(HN, December 12, 2010) The Egyptian Government plans to intensify its battle against the widespread trafficking of human organs and humans, including moving against the widening practice of under-age marriages that are the equivalent of human slavery.
Starting with a forum this weekend in Luxor chaired by First Lady Suzanne Mubarak, the country will follow-up with its first national anti-human trafficking plan. It is to enter into force as of January 2011 and extend to to January 2013, and is based on four main points: prevention, protection, prosecution and participation. Mubarak made the annoucement at a news conference.
Human trafficking is an enormous problem in Egypt. Canadian investigative journalist Victor Malarek identified the country - and especially the Sinai Peninsula - as a major transit point for women from Eastern Europe being trafficked. Malarek, in his book The Natashas, has documented cases of Slavic women smuggled via Egypt into Israel and forced into prostitution, often with the collusion of Israeli police.
Mubarak hinted at the large scope of the problem - saying that, given the unprecedented growing threat posed by this crime, it was a must for Egypt to adopt its own combat strategy.
Human trafficking has mushroomed into a global, trans-national menace that imposed itself on the world community's agenda, she said.
The trafficking of human organs is also proliferating - especially among poor, urban dwellers in Egypt - who sell the items to specialized hospitals and labs, the government found in a national study on human trafficking.
Another problem is under-age marriage for the purpose of prostitution or human slavery: a government study obtained by HUMNEWS says that girls as young as 14 years old, in a bid to escape poverty, are wed to wealthy men from the Gulf States.
The forum - held with the UN and attended by Hollywood celebrities - is held also to mark the ten-year anniversary of the UN Palermo Protocol to Prevent, Suppress, and Punish Trafficking in Persons, which was launched on Dec. 12, 2000. The protocol focused the attention of the global community on combating human trafficking and called for the criminalization of all acts of trafficking, including forced labor, slavery, and slavery-like practices.
Human trafficking is the third most profitable illegal business after weapons and drugs nowadays. The United Nations Office on Drugs and Crime (UNODC) estimates the total market value of human trafficking at $32 billion. And an estimated 2.4 million people are currently victims of this modern slavery - from at least 127 countries and have been found to be exploited in 137 states.
Most victims are between the ages of 18 and 24, and an estimated 1.2 million children are trafficked each year, UN figures show.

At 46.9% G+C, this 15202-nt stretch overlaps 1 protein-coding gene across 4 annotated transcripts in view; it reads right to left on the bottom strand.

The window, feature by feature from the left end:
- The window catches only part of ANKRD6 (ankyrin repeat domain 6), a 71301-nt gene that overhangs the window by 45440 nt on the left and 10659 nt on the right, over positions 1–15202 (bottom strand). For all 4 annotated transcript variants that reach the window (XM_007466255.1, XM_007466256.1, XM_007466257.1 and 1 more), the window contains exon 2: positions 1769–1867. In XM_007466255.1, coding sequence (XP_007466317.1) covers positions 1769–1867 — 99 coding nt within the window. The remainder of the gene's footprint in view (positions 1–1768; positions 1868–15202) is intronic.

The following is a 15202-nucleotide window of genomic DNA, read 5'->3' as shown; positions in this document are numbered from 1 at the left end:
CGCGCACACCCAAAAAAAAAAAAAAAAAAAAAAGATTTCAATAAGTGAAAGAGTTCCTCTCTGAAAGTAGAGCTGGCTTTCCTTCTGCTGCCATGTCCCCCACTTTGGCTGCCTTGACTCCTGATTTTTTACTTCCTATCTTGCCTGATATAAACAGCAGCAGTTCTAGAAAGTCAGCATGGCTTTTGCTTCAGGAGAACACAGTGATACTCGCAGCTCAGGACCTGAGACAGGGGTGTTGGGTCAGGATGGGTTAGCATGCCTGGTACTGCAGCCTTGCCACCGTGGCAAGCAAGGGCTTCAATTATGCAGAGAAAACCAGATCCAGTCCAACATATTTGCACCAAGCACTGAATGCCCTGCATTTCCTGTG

At the forum, UNODC Executive Director Yury Fedotov urged for action from business: "The private sector has so much to offer in terms of resources, knowledge and influence to combat human trafficking. Raising awareness both within the workforce and the general community on trafficking is critical, and businesses have a moral and legal responsibility to ensure that all aspects of their operations are "traffic-free" - from employees, to suppliers, to partners".
Joy Ngozi Ezeilo - the UN Special Rapporteur on Trafficking in Persons - has said there is absence of accurate data on trafficking in persons, especially women and children which has made it impossible to measure the magnitude or scale of human trafficking in Egypt. "While acknowledging that quality data may be scarce in the field, it also breeds concern because...many stakeholders describe Egypt as a transit country but this classification is done without any backup statistics," she said.
Ezeilo also said human trafficking is much more of a domestic problem in Egypt. "There is a growing trend of sexual and economic exploitation of young Egyptian girls by their families and brokers, who execute marriages that are also popularly known as 'seasonal or temporary' marriage. These types of marriages sometimes provide a smokescreen for providing sexual services to foreign men."
Though one observer in Egypt said the problem is far more grave than the Government or UN is admitting. "We are a country of origin, transit and destination but the government decided that we are only a country of origin. We have the worst forms of exploitation - and they (the Government) still insist that we have none."
- HUMNEWS staff, files